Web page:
Lindsay Wilcox, NBC 5 News
Ben Chatraw has a rare liver disease and although doctors say he could die he's low on the transplant list. Now his family is trying desperately to get him a new liver before it's too late.
A Dallas man, in desperate need of a liver transplant, is reaching out for help.
It's been seven years since 36-year-old Ben Chatraw was diagnosed with the rare and chronic liver disease known as primary sclerosing cholangitis, or PSC. In July 2013, Chatraw's health began a rapid decline marked by repeated and potentially fatal blood infections known as sepsis.
“I spent about 45 days in the hospital battling through those infections,” Chatraw said.
The only known treatment for PSC is liver transplantation, but in the United States, livers are distributed based on a scoring system designed to predict imminent liver failure.
At one point earlier this year, Chatraw’s score was high enough, he was allocated a liver. Then, just before surgery, doctors determined it was not a good enough match.
“It's like getting dressed up for the big game, and then not getting to play in the game,” Chatraw said.
He's been told another sepsis infection could strike any day, and this time, doctors said he may not be able to fight it off.
But his transplantation score, also known as the Model for End-Stage Liver Disease, or MELD scoring, is going down rather than up. So while he gets sicker with each passing day, the likelihood of a transplant through traditional means is now low.
The family has started the website where they are pleading for people to consider designated organ donation. The process allows the family of a deceased person to give an organ to a specified patient, regardless of their position on the transplant list.
They are also applying to the living donor program at Baylor Hospital in Dallas, but the thought of one of his perfectly healthy friends or family members undergoing a major surgery to save his life is hard for Chatraw to process.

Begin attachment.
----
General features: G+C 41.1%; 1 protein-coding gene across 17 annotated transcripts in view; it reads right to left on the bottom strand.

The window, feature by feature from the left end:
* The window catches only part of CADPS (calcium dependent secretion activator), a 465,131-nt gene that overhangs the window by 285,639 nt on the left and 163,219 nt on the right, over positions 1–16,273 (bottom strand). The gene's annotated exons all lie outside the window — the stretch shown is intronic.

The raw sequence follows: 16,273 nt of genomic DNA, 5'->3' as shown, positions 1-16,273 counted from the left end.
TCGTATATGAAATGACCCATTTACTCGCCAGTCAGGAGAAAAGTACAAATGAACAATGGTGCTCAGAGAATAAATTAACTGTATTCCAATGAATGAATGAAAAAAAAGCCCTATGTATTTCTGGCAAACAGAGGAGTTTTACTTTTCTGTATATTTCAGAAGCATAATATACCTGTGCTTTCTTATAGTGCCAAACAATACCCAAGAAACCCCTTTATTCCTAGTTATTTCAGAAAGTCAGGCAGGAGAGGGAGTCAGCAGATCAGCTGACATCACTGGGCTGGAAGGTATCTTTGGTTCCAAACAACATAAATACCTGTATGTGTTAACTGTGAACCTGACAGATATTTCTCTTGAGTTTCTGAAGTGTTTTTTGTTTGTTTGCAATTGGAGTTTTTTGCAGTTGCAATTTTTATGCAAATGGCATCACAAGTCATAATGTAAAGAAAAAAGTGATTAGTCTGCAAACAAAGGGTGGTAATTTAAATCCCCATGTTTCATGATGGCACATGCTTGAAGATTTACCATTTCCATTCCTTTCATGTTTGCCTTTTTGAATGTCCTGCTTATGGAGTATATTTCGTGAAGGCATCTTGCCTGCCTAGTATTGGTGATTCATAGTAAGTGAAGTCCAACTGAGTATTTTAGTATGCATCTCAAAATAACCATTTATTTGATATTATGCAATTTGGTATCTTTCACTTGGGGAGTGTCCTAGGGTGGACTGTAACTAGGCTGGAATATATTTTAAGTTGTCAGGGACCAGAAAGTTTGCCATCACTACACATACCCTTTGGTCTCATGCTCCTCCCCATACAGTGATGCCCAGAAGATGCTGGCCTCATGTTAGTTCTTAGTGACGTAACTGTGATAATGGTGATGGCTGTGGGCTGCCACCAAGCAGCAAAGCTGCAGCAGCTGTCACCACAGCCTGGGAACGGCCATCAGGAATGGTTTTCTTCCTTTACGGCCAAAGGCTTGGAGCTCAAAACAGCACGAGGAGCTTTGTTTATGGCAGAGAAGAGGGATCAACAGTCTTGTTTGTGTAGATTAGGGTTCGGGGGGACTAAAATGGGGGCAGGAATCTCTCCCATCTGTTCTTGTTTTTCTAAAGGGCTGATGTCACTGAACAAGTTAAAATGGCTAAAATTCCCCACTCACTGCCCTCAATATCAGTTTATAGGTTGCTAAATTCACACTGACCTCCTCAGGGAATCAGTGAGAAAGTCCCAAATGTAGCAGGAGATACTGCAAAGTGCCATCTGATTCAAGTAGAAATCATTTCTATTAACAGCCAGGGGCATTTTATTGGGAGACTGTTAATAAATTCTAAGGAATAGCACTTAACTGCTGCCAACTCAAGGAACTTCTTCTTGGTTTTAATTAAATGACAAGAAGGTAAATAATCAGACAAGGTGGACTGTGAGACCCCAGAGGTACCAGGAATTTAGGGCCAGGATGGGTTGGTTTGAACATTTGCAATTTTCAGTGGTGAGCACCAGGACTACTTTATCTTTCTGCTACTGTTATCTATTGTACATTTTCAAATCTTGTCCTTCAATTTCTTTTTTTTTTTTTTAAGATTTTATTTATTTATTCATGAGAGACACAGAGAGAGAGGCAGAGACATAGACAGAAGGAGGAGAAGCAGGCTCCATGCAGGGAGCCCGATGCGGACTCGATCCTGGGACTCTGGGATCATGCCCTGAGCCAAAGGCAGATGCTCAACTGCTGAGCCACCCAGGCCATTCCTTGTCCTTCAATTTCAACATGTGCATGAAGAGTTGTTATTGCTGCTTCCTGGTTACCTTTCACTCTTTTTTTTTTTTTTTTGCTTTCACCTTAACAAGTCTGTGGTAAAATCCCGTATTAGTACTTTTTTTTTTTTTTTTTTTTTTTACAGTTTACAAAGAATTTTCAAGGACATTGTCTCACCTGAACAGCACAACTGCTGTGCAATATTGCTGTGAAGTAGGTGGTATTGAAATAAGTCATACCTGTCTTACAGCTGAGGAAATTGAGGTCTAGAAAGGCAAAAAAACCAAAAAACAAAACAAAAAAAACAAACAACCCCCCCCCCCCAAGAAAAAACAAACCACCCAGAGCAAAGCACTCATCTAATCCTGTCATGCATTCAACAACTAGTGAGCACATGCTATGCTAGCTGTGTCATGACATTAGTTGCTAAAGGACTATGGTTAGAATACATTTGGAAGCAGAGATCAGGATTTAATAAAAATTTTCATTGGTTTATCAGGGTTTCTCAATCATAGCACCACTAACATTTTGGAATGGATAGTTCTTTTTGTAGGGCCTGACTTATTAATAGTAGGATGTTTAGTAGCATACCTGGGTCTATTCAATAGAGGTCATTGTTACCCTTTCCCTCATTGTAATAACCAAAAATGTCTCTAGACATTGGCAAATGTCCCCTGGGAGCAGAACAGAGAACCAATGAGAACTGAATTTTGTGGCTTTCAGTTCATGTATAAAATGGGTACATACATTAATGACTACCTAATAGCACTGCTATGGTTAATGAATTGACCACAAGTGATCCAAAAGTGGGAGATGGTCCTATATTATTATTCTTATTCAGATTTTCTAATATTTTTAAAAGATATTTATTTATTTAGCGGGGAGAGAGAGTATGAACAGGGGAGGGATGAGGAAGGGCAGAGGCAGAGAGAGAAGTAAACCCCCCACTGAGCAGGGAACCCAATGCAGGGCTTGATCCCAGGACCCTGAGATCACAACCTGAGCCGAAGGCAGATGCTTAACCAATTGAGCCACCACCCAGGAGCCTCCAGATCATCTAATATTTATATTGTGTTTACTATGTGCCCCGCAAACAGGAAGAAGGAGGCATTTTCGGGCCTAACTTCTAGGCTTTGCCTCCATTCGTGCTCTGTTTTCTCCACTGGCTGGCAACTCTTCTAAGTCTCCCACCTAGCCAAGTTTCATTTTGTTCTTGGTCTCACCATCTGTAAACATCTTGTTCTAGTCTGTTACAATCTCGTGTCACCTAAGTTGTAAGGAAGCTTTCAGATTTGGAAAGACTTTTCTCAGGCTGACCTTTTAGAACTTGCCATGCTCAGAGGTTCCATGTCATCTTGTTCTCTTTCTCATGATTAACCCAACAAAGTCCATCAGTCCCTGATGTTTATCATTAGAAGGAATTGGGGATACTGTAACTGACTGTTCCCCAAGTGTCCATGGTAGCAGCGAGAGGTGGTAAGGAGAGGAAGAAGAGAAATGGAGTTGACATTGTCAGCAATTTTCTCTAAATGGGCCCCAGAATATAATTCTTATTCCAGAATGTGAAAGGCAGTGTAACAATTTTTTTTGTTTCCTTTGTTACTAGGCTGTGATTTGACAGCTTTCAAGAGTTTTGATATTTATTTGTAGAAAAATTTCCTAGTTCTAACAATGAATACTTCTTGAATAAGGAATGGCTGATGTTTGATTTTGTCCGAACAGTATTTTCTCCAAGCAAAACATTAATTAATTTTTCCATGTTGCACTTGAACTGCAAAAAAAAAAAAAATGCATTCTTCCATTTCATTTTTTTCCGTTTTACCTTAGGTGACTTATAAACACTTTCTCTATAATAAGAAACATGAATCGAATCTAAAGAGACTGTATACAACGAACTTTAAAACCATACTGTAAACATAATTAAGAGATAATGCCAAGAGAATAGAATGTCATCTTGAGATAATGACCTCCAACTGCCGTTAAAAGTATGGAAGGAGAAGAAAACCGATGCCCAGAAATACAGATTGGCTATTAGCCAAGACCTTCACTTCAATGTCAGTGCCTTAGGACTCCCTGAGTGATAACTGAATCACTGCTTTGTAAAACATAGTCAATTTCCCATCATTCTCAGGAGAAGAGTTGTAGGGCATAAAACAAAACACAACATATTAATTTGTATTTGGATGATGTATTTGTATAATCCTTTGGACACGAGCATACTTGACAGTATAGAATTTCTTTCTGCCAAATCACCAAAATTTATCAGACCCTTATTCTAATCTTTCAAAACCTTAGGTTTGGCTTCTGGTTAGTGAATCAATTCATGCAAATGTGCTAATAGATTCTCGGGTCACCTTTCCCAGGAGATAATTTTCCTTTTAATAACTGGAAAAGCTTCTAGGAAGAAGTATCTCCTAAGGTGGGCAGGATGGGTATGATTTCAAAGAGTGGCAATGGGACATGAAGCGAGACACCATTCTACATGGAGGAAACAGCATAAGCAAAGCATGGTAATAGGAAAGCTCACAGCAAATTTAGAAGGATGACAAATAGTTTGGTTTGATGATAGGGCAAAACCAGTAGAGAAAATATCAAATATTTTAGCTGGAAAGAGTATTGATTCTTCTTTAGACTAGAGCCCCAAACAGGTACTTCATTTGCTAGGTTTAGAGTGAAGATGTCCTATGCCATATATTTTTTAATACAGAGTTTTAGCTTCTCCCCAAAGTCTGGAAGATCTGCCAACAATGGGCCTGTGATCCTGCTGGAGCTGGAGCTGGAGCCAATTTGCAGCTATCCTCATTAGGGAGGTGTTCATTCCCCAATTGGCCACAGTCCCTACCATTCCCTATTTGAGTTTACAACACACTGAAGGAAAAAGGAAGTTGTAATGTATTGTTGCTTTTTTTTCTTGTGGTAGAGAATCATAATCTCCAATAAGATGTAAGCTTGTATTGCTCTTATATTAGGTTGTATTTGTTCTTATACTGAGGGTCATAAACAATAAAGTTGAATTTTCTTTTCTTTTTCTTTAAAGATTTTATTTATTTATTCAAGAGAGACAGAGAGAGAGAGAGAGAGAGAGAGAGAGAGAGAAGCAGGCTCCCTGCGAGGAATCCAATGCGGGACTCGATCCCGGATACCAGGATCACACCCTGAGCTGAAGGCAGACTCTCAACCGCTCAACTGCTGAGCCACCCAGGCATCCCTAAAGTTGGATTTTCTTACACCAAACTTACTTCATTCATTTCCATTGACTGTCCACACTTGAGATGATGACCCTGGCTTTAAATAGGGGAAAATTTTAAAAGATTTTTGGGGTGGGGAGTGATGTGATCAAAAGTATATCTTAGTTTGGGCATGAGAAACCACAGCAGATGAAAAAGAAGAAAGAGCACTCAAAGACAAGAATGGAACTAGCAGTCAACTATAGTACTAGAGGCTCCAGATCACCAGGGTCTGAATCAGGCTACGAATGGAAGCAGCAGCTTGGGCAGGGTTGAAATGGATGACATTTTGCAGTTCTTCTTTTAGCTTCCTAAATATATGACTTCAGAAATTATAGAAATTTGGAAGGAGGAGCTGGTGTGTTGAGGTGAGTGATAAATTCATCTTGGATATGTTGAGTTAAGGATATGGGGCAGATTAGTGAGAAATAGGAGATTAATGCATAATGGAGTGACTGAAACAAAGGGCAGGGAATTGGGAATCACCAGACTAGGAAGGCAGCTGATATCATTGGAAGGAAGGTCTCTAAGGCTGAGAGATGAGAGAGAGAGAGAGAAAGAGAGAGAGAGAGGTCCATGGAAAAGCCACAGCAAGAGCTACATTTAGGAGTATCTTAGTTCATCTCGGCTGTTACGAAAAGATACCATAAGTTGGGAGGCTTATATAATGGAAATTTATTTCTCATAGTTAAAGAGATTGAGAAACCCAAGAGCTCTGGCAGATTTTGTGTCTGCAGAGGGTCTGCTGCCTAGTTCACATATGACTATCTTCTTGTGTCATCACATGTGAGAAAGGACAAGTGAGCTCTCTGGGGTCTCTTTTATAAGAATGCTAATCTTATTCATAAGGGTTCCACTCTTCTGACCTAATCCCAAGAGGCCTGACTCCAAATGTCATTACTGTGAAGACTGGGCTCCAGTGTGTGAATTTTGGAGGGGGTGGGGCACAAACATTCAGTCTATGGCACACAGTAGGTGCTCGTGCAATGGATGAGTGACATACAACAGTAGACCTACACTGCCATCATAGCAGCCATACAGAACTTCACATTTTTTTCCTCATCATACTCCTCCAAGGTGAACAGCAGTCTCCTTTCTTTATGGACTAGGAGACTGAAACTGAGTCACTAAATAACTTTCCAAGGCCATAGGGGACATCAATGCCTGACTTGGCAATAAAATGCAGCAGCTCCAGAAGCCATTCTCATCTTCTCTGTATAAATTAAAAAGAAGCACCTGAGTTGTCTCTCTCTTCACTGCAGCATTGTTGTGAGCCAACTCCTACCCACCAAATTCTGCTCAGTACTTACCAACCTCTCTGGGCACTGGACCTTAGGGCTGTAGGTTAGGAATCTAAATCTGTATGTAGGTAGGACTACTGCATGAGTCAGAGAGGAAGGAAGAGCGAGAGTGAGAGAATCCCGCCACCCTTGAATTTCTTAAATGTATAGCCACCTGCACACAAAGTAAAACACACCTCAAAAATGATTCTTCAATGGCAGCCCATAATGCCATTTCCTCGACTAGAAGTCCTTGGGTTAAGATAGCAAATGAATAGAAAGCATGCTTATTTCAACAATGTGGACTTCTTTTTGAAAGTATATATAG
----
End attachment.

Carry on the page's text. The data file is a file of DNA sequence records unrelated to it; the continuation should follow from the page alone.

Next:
“That in and of itself, that is deep, and it's emotional,” said Chatraw.
“Barring a bad circumstance, that is sepsis, I think we clearly have time to get things done in a thoughtful manner,” said Klintmalm.
For Chatraw and his wife, Stephanie, it is that hope and their unwavering faith that they are counting on to get them through.
“i'm excited for him to be able to feel better than he has felt in a long time. I'm excited for the kids to have their dad feel better than he’s felt in a long time,” said Stephanie Chatraw.
Chatraw had a liver designated for him just last week and on Tuesday, he was prepared for surgery. However, just before the procedure was to begin, further tests showed the liver was not a good enough match. The family is still hopeful that another designated donor or a living donor will help make up for the shortcomings of a transplant system that doctor's say is the best the United States has ever had, but simply not perfect for a patient like Chatraw.
To be a potential donor for Chatraw, a person would need to be between the ages of 18 and 55 with a blood type of "O."
To learn more about the testing and donation process for live donors, visit http://www.liverforben.com/faqs/